Rees said Kulongoski’s experience as a Marine enables his job as The Adjutant General because he understands the experiences and challenges faced by men and women in uniform.
“Governor Ted Kulongoski has provided strong, understanding leadership,” Rees said. “His ability to relate to soldiers and their families during both good times and bad rings with sincerity because he has worn this suit of armor of our nation’s military.”

Rees conjured up the Marine motto of “Semper Fidelis”, which means Always Ready.
“Duty, Honor, Country,” Rees said. “I believe these words are engrained in Governor Kulongoski’s inner heart.”
The two highest-ranking enlisted persons on the Oregon National Guard—State Command Sgt. Maj. Brunk Conley, and Command Chief Master Sgt. Mark Russell, made the presentation of the award. Conley recognized Kulongoski for his attending the funerals of Oregon National Guard members killed in battle since Sept. 11, 2001. “There are not enough awards in the world to thank you for what you do for our fallen warriors,” Conley told the Governor during his speech. “Sir, thank you.” “This is difficult for me because the word duty is just a part of our lives,” Kulongoski said, as he addressed the crowd. “And when we do our duty, we never expect to be recognized.”
Kulongoski set aside his prepared notes, and spoke directly to the crowd. He said as he nears the end of his second term in office and looks back over his life, nothing brings him more pride and satisfaction than having served as the commander in chief of the Oregon National Guard.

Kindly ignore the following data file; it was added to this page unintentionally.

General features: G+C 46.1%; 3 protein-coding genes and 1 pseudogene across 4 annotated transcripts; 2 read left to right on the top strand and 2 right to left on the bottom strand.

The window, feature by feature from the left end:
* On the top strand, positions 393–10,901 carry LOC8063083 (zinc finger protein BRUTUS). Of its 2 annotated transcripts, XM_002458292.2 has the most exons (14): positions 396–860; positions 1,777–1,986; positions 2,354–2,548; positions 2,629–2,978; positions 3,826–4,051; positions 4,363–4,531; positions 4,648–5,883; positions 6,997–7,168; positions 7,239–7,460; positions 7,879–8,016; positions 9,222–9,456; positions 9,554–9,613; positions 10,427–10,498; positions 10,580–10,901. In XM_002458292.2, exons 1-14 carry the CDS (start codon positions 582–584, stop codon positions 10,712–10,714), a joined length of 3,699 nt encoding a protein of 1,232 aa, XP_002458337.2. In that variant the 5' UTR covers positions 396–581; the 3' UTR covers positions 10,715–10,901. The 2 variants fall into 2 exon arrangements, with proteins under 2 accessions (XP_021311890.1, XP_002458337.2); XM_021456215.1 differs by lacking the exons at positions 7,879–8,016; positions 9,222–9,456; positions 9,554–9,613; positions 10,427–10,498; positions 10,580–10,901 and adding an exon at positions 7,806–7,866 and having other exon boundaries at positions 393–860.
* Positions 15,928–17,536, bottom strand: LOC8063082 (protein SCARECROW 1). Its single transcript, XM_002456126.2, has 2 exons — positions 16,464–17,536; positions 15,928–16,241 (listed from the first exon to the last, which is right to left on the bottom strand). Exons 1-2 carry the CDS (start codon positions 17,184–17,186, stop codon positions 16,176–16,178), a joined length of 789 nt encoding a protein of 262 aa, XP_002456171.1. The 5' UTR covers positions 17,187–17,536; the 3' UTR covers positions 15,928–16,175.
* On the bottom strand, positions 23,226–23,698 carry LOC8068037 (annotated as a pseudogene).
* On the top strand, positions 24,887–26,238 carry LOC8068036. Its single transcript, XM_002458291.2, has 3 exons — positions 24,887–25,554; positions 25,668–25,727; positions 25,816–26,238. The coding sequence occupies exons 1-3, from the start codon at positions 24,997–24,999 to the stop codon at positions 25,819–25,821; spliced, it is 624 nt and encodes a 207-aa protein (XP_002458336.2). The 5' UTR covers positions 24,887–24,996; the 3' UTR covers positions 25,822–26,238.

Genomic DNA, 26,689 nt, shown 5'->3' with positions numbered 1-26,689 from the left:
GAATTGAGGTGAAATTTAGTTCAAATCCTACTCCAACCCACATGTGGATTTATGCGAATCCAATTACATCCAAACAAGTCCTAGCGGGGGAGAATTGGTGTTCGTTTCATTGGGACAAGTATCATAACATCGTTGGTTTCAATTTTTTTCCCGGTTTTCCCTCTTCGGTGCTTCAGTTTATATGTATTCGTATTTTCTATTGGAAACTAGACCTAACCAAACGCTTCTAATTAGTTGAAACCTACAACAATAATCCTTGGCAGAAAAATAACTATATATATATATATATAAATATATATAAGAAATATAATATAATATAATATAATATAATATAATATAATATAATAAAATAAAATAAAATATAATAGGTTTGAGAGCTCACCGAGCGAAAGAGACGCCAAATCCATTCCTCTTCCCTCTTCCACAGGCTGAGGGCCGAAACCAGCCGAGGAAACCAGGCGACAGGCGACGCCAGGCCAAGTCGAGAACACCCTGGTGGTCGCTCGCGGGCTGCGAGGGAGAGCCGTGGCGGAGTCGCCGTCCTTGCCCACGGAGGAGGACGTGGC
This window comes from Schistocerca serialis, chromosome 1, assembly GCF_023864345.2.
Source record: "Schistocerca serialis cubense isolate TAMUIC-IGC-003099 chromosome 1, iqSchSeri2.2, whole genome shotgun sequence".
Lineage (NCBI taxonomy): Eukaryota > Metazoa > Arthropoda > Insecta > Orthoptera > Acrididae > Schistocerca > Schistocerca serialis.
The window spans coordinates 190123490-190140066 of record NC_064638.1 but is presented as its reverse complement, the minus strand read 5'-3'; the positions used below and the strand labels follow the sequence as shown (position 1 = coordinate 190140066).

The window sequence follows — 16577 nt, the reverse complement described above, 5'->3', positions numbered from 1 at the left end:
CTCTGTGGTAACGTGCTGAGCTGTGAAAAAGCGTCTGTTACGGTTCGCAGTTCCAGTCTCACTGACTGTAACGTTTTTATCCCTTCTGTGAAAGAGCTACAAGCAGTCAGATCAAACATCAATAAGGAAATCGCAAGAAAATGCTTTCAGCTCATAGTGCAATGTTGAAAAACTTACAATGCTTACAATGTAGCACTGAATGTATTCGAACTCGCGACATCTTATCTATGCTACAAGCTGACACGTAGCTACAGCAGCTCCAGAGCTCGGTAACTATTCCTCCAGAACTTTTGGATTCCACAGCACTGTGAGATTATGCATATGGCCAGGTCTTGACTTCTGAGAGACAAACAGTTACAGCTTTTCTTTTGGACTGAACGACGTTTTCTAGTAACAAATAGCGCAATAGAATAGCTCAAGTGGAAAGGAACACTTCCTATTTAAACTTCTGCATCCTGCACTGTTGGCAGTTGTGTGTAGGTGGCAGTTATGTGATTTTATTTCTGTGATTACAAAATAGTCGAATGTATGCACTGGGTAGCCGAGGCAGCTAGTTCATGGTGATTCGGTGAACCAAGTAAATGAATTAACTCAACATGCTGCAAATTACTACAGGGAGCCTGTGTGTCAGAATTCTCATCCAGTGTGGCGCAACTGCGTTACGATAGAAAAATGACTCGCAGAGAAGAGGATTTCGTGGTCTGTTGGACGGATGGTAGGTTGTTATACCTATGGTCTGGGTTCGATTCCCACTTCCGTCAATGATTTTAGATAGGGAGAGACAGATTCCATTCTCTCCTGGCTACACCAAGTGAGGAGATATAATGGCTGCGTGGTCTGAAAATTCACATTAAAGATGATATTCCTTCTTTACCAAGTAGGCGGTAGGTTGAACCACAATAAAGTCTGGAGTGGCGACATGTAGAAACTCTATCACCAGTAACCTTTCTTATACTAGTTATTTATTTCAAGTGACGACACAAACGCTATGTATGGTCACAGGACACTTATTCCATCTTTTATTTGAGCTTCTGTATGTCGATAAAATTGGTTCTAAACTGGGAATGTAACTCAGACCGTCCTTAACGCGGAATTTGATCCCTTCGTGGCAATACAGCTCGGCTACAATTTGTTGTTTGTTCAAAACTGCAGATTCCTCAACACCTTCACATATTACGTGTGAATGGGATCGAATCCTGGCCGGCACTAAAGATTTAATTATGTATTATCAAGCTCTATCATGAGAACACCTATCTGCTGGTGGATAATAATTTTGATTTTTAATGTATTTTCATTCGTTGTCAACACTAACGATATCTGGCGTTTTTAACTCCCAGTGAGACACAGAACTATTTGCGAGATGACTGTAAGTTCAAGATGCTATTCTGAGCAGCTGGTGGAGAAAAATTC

“Why this is so special is because the National Guard is a family,” he continued. “Those who never serve may never know the binds which make us brothers and sisters. This is extremely personal to me because I am you, and you are me.”
Kulongoski said nothing is more important than duty, honor and country. “It is a value that you have, and that I have,” he said. “The award you have given me tonight is a reflection of who you are. I want everyone of you to know this night will forever be in my memory.”
Kulongoski first took office as governor in 2003. Oregon faced the largest budget deficit since the Great Depression. Kulongoski responded by changing Oregon’s budget with investments in economic development, and workforce training and transportation infrastructure. During his first term, Kulongoski helped create over 150,000 jobs, and attracted over a dozen new employers to the state.
He was re-elected in 2006, where, he spent most of his second term leading record investments in primary and post-secondary education, building the largest financial aid system in the state’s history, and created the state’s first Rainy Day Fund—a system which would prove invaluable during the global economic recession which started in 2008. The presentation of the award to the Governor kicked off the Oregon National Guard’s Senior Enlisted Conference at the convention center, held there May 15-16. The conference was a chance for senior Non-Commissioned Officers throughout the Oregon Army and Air National Guard to network, collaborate, and share ideas, as well as develop a strategic plan for the enlisted force structure. .